22nd February 2024 1:24 pm
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Until Dawn reviewed – I know what you did last winter

Think horror games are boring? Think there’s nothing new under the sun? Think again: Until Dawn delivers a blood-curdling nine-hour tale full of jump scares, genuine horror, and shows other game studios how to handle the very concept of the player’s actions having palpable and long-reaching consequences on the unfolding narrative.

It’s a complex and deeply disturbing story-heavy game in which every choice has a knock-on effect down the line, often not for the better, but more than that it’s an experiment in storytelling that gives the player unprecedented influence over how the story pans out. Do you save all eight characters, or just a few? Or none? It’s entirely up to you.

After having spent a weekend playing the game to its conclusion – at least, to one possible conclusion – I can happily tell you that Supermassive Games has succeeded in bringing to life a great story whose twists and turns make for some pretty compelling gaming. Here’s why.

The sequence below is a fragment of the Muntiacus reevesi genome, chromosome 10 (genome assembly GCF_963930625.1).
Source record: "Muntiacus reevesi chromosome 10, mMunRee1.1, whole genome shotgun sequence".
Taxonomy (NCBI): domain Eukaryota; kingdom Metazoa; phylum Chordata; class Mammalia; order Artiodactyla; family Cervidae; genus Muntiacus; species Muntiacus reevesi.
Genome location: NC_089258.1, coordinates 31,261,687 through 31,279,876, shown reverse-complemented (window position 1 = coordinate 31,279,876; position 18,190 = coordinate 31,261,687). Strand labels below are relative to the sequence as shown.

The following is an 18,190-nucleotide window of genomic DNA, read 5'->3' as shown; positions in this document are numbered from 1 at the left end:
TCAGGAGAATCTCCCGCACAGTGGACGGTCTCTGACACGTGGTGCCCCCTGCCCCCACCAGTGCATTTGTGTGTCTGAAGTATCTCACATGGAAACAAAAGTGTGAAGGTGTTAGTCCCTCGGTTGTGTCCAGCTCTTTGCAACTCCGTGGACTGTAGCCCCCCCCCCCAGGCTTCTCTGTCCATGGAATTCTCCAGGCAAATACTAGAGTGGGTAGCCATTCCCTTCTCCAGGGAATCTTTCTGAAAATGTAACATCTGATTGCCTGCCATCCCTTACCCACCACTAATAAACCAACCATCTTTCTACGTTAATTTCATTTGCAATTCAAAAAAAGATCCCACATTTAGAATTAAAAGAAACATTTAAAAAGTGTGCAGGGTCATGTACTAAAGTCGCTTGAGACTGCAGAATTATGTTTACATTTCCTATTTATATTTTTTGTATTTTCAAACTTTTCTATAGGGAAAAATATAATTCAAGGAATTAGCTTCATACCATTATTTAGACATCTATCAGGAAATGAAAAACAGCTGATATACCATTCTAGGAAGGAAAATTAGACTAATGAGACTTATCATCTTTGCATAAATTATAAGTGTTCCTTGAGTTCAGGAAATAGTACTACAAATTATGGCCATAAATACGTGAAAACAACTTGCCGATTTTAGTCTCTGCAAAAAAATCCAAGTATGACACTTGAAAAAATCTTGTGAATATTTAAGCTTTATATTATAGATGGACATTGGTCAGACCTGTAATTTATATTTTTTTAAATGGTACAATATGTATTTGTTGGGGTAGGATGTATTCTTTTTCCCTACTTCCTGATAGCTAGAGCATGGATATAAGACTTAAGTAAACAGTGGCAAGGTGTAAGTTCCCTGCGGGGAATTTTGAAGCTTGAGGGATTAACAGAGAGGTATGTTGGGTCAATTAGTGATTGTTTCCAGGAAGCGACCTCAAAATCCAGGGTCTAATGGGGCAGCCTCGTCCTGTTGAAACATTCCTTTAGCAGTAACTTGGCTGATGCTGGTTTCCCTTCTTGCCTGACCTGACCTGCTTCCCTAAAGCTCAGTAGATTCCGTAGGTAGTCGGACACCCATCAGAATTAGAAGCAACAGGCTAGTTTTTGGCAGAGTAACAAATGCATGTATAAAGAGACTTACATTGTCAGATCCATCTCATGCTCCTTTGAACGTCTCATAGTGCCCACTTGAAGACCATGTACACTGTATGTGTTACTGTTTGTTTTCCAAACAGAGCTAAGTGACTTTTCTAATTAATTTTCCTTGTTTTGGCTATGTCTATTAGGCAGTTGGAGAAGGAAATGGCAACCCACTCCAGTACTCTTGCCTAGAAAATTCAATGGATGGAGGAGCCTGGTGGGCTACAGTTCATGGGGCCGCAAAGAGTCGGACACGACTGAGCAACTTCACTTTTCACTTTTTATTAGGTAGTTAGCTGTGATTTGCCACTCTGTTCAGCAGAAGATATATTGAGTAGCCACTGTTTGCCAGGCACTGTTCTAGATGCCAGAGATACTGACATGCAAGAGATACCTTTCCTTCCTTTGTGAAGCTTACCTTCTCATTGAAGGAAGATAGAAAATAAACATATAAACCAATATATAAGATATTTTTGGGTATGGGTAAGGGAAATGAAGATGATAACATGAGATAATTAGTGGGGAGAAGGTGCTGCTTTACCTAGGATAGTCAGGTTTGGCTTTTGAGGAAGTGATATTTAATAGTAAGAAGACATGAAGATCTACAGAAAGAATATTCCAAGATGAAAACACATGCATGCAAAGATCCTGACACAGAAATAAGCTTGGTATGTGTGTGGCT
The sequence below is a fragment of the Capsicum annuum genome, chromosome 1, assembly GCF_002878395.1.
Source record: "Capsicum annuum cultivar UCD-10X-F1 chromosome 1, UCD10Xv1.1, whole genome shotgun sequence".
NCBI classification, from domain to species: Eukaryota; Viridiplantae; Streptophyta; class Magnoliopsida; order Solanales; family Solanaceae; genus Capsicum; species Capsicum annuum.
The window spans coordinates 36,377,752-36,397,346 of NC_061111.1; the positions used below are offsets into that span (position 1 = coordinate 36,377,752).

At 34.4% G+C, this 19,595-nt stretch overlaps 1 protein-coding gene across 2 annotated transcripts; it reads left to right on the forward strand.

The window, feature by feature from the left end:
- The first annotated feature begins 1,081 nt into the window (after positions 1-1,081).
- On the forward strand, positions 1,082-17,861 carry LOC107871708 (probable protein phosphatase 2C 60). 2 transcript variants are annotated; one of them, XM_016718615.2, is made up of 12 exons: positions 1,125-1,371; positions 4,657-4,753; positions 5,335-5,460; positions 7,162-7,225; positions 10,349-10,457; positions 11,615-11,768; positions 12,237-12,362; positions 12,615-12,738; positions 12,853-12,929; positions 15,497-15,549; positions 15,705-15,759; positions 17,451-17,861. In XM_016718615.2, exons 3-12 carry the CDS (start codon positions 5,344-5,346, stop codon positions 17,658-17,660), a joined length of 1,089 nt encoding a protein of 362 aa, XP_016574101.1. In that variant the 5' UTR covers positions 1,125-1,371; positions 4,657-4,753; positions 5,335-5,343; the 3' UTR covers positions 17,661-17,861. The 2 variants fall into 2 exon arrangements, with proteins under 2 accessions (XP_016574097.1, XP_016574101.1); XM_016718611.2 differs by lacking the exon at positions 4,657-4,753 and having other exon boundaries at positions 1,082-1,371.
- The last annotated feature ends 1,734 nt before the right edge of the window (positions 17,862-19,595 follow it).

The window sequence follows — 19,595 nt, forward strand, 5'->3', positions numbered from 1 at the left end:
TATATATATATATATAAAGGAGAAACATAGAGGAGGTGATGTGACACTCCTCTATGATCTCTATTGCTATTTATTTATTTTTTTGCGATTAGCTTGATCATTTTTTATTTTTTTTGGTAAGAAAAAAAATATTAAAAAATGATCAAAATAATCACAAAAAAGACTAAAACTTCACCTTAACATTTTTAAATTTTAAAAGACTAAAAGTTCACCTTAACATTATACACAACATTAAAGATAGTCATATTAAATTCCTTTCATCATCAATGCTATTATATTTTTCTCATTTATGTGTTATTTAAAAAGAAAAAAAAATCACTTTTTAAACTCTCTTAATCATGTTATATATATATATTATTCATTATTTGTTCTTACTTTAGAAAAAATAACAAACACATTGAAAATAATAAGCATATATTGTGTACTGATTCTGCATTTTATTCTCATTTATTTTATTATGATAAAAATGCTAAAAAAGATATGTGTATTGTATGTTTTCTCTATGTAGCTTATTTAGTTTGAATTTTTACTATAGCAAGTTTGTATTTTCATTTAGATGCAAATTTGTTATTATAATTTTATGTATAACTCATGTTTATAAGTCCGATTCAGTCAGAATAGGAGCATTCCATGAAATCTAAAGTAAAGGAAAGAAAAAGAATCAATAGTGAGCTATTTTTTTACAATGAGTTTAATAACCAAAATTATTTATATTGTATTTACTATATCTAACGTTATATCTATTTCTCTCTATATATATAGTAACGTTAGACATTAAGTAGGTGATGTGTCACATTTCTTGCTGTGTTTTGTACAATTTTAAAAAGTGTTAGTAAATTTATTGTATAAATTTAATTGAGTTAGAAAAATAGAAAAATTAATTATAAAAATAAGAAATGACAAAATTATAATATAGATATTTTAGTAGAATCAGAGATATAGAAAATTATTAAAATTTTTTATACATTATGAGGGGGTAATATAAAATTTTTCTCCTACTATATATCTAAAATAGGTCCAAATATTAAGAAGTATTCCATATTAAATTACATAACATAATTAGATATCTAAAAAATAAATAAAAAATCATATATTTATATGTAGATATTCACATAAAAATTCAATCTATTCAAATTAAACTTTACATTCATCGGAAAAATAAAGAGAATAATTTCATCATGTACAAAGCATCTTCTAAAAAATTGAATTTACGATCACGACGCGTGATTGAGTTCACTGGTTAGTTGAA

The setting

Until Dawn is the story of eight friends who gather in the (northern hemisphere) winter of 2015 at an isolated, snowy lodge to commemorate something awful that happened a year before at the very same venue, something in which all of them are, to some extent, complicit.

Of course, it all goes horribly wrong, things get bloody and the player must get to the bottom of the seemingly fantastical mysteries that abound before the break of dawn the following day… preferably with as many characters as possible still alive.

Characters are portrayed by real actors, including some well-known ones like Hayden Pannetiere from Heroes, Rami Malek from Mr. Robot and Brett Dalton from Marvel’s Agents of S.H.I.E.L.D., all of whom are rendered in painstaking detail by the power of the PlayStation 4, to the point where they look almost identical in game graphic form to how they do in real life.

Particular care seems to have been lavished on Ms. Panettiere, who looks even more gorgeous in the game than she does in real life. In my opinion, anyway.